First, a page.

BYU is having its “Preference” dances this weekend. (This year’s theme: “Just Like Prom, But Without the Drinking.”)
For Preference, traditional roles are reversed and it is the women who do the asking, and the men who say “yes” even though they don’t want to go out with the person. Usually, of course, it’s the women who agree to go out with any carbon-based male who asks them, at least for a first date.
In fact, I know a girl who will go on numerous dates with guys she doesn’t like, simply because they keep asking her, and because she likes free stuff. Finally, after five or six dates, she’ll “let the guys down gently,” a phrase that makes so little sense it cannot even be translated into other languages. I don’t think she gets the guys’ hopes up on purpose, but that is no reason why she should not be stopped, by means of court orders, if necessary.
Anyway, my roommate was asked to Preference by a girl who, not two weeks earlier, was engaged to our next-door neighbor. This same roommate was also asked to Preference by a girl who, not two weeks earlier, was steadily dating another friend of ours. It’s good to see that when relationships get rocky, the girls do not waste any time trying to salvage them. No, sir! Move on with your life, and ask out the same guy someone else wants! My roommate is catching more rebounds than Dennis Rodman.
If you’re a BYU alumni, you’re probably wondering, “How did these girls go about asking your roommate to Preference?” Non-BYU people may not see the relevance in such a question: You want someone to go to a dance with you, you just ASK them, right?
WRONG, CHUMP! Ha ha ha ha ha ha ha ha ha ha!
Pardon my outburst. The deal is, at BYU, you’re supposed to find some clever way of asking the person. For example, a girl might bake a cake with a note inside of it. When the guy eats the cake and reads the note, which says, “Will you go with me to Preference?,” he responds by, say, setting the girl’s bed on fire. Then, to indicate that she received his acceptance message, she uses computer-hacking techniques to erase his identity. He responds to this by maiming one of her family members. And so on. Only at BYU does asking someone on a date require careful planning, extensive props and, occasionally, pyrotechnics. The number of fingers lost and eyes poked out prior to Preference dances, due to creative asking methods, is probably enough to create several new people, Frankenstein-style.
So to answer your question, about how the girls asked out my roommate: I don’t remember. Something dumb, I’m sure.
Anyway, all of this is beside the point, which is that there’s a swimming pool in my kitchen. Two of my roommates bought one of those inflatable kiddie pools, filled it with water, and now it occupies the entire kitchen. (To be fair, this is BYU-approved housing, which means you could occupy the entire kitchen merely by standing in it.)
As far as I can tell, the reason the pool was purchased was so that people would come by and say, “Hey, you have a pool in your house!” And in that regard, the pool has been a smashing success. Our apartment has seen a never-ending parade of gawkers and well-wishers who want nothing more than to come by and say, “Hey, you have a pool in your house!”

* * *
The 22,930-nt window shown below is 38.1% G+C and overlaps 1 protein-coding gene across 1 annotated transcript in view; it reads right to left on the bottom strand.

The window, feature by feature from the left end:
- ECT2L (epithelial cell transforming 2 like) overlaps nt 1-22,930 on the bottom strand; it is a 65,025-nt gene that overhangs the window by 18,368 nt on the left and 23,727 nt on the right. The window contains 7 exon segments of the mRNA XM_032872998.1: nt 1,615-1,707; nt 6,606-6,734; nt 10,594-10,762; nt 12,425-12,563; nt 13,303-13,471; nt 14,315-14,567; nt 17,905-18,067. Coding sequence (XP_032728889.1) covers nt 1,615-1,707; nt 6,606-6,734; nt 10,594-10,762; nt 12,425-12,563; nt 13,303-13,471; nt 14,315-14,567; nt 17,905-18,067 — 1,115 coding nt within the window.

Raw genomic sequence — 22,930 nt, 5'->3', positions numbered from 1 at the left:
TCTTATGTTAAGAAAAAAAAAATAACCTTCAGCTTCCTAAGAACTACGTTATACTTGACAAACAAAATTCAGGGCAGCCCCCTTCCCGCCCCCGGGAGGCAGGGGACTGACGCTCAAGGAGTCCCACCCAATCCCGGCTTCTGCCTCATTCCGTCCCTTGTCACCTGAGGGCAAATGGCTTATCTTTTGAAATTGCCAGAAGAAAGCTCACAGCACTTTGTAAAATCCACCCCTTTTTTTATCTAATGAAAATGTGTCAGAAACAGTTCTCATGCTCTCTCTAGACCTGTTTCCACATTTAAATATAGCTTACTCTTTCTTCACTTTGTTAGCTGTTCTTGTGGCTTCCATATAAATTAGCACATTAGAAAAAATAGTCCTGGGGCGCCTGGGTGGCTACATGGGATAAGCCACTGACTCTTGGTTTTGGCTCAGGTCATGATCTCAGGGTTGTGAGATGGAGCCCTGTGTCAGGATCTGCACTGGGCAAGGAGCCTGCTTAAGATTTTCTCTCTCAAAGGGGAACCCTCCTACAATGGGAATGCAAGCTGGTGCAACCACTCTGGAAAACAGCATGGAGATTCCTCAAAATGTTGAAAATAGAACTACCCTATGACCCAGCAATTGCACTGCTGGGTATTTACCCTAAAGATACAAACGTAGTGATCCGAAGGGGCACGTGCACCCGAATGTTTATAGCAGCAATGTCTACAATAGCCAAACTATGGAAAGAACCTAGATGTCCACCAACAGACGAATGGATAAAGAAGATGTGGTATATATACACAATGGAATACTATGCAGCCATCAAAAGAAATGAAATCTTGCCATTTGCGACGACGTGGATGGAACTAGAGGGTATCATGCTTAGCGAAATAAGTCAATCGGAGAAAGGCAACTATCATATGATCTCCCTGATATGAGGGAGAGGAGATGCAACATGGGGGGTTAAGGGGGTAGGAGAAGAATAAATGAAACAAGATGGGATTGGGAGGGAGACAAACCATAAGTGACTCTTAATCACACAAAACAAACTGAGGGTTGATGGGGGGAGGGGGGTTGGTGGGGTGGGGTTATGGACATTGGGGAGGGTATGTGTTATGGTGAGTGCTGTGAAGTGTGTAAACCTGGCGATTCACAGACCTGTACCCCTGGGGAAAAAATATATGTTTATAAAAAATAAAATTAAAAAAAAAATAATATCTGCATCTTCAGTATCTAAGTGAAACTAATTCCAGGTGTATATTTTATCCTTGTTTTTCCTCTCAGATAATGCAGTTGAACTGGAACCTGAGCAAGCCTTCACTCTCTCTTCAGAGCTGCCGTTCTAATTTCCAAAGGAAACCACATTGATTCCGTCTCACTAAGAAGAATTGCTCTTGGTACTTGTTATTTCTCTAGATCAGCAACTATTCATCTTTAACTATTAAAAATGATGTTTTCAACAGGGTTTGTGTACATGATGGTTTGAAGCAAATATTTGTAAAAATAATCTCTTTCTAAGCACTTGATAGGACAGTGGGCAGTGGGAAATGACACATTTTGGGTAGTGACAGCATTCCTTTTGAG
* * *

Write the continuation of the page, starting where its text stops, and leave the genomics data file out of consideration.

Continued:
When they bought the pool, this new-found attention was as far ahead as my roommates thought. It did not occur to them that they had no way of heating the pool water to a tolerable level. It also did not occur to them that they have no way of draining the pool now that they’ve filled it. They also did not think of the special side effects of having a pool in your kitchen, such as the fact that the entire apartment is humid, and there’s water all over the floor, and it’s only a matter of time before people start dropping food in the pool, possibly on purpose. All that occurred to them was that people would come by and say, “Hey, you have a pool in your house!” Which they are doing, and which therefore makes the pool a successful venture. The end. (What, I have to tie everything together? I can’t just write for a while and then stop? All right, fine. Um … my kitchen is wet and slippery, and so is Preference. That doesn’t make sense, but I don’t care. You think I’m going to try again? WRONG, CHUMP! Ha ha ha ha ha ha ha ha ha ha ha!)
I kind of like how random and stupid this column is. When some authors write this way, they're hailed as geniuses. I'm just sayin'.
In the paragraph where I talk about the girl I know who keeps going on dates because she's too nice to turn anyone down, I shouldn't have said it was a girl I know. I should have generalized it: "Some girls do this," etc. As it stands, it sounds too much like I'd been a victim of her niceness, which not only isn't true, but isn't as funny as a general observation would have been.
Sharp-eyed readers will recall the paragraph about creative asking techniques as being quite similar to one in a column called "The Homecoming Horror." As usual, I make no apologies for stealing from myself, though I'd rather YOU didn't steal from me, thank you.